The Dark Side of Creativity
Like many of the stories I tell, this one begins with an enlightening conversation over get-to-know-you coffee.
It was Tuesday morning. Arguably the most depressing day of the week — the buzz of Monday gone, the weekend still lightyears away. It seemed fitting that our conversation drifted toward the morbid topic of dead projects — those that seemed so promising at their start, only to find themselves later abandoned in a fragmentary state.
As we commiserated about our latest endeavors, my companion pulled a library book from her bag — Austin Kleon’s Steal Like an Artist. She opened to a bookmarked page and enthusiastically showed me a chart, one I had hung on my wall years ago, but had since forgotten:
The lifecycle of a project — creative or not — will reliably, depressingly, march through each of these stages. When you start something new, your brain is flooded with dopamine (the feel good hormone released during sex), but as time passes, the chemicals wear off. Ultimately, there’s nothing but sheer willpower to push the project forward, and often, that’s not enough.
We have biologically evolved to fail.
The beauty of a weekly blog post is the short project lifecycle. I come up with a topic on the weekend, write the article in a few hours during the week, and then post the following Monday. On a timescale so protracted, the “dark night of the soul” may only last a few minutes.
As a project’s timeline grows, so too does the “dark night of the soul.” It can increase from minutes to hours to weeks or even months.
And what happens when you can’t escape? When you’re sucked in beyond the event horizon?
Even the Most Exciting Ideas Eventually Suck and Get Boring
“It is a lot better to have written a book than to be actually writing one. Without attempting to overdo the drama of the difficulty of writing, to be in the middle of composing a book is almost always to feel oneself in a state of confusion, doubt, and mental imprisonment, with an accompanying intense wish that one worked instead at bricklaying.”Joseph Epstein
Last September, as I finished my first book, Improv ABC, I already had a follow up in the works. A few friends asked what aspect of improv it would cover, but I was ready to leave the subject behind. I had said what I needed to say, and the book proved a nice capstone to my education.
This time, I would tackle a brand new topic — the creative process.
I eagerly started the new book during a three-week vacation. Each morning, I’d wake up around 8:00 AM, walk the dog, and hole up at Blueprint Coffee to write until lunch. I was making quick progress, and I believed the book would offer valuable advice to anyone feeling stuck in the creative process.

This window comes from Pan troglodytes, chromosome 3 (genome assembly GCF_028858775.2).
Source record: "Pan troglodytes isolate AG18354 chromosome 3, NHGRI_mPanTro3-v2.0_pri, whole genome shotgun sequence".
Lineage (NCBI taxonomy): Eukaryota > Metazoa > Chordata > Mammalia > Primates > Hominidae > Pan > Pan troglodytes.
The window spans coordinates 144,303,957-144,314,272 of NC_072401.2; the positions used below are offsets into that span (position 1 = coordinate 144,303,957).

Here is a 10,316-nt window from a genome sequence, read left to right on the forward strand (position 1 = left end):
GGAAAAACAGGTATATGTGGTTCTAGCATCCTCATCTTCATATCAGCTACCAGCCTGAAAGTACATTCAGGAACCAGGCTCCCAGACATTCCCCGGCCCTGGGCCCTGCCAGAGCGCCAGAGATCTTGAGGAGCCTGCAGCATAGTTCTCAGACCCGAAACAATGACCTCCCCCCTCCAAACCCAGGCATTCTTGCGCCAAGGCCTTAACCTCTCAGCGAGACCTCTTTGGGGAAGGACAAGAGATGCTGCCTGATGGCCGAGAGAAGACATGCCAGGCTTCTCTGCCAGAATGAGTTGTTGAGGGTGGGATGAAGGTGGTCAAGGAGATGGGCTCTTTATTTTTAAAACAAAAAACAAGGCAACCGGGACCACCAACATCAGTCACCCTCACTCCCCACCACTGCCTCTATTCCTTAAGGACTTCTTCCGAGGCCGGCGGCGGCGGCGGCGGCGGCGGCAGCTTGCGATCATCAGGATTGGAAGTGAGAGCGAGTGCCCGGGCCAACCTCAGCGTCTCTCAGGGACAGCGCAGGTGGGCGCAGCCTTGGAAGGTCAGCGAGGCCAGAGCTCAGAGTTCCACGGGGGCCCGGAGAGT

Little did I know, I would be the one needing that advice more than anyone else.
Once my vacation ended, progress slowed. I made a commitment to finish the rough draft before the end of January, and while I met my self-imposed deadline, I did so with less vigor and less attention to quality than I would have liked. My friend Brian gave the book some tough love, and I spent the next two months rebuilding it from the ground up.
But much like the story of John Henry — an African American folk hero who outraced a steam powered hammer only to kill himself in the process — my creativity died during two months of rewriting. I succumbed to the “intense state of confusion, doubt, and mental imprisonment.”
I have not recovered.
The Dark Night of the Soul Rises
Writing is not a process of transferring fully formed thoughts from your head onto paper. Writing is, first and foremost, a process of discovery.
I mentioned before that when I released Improv ABC, I felt like I had discovered what I set out to discover about improv. The end of the book was the end of my study. With my newest venture, I have that feeling right now — a feeling of “been there, done that” well before I’ve reached the finish line.
When you stop discovering, writing stops being fun.
I’ve started to feel like the advice I share in this upcoming book and in my recent blog posts has much in common with Mexican food — it’s just three simple ingredients (rice, beans, and meat) in a different wrapper (and sometimes with guac). Instead of rice, beans, and cheese, with creativity writing, you get:
- Work hard
- Set time aside to do the hard work
- Share your work throughout the process and when it’s done
As much as I love Mexican food, when you eat it for months straight, it gets pretty old pretty fast.
The Light at the End of the Tunnel
I share all of this to dispel any sort of façade I’ve created around my own creativity. I know that from reading a few of my weekly articles, it can seem like I’ve got it all figured out. Like every morning, I wake up refreshed and eager to work on my projects. Like every day is sunshine and rainbows.
That couldn’t be farther from the truth.
Of course it feels great to hold up a published book and say, I made that, but the months leading up to that moment are never easy and rarely “fun,” at least not in the way that playing video games is fun. Most days, I have to be incredibly disciplined and/or set traps for myself (like publicly committing to sending out a weekly newsletter) so that I can make forward progress. But sometimes, even that’s not enough.
And when that’s not enough, I don’t really know what to do.
What I do know, though, is that I can’t stop. I’ve made a promise to all of you to keep writing, and I’ve made that same promise to myself. Ironically, I have to swallow my own medicine and use the process I’ve been writing about for four months to finish my book about that same process.
This week, I don’t have four quick tips to help you become an amazingly creative person presented in a trendy listacle format. This week, all I have is honesty.
Hopefully, for today, that is enough.
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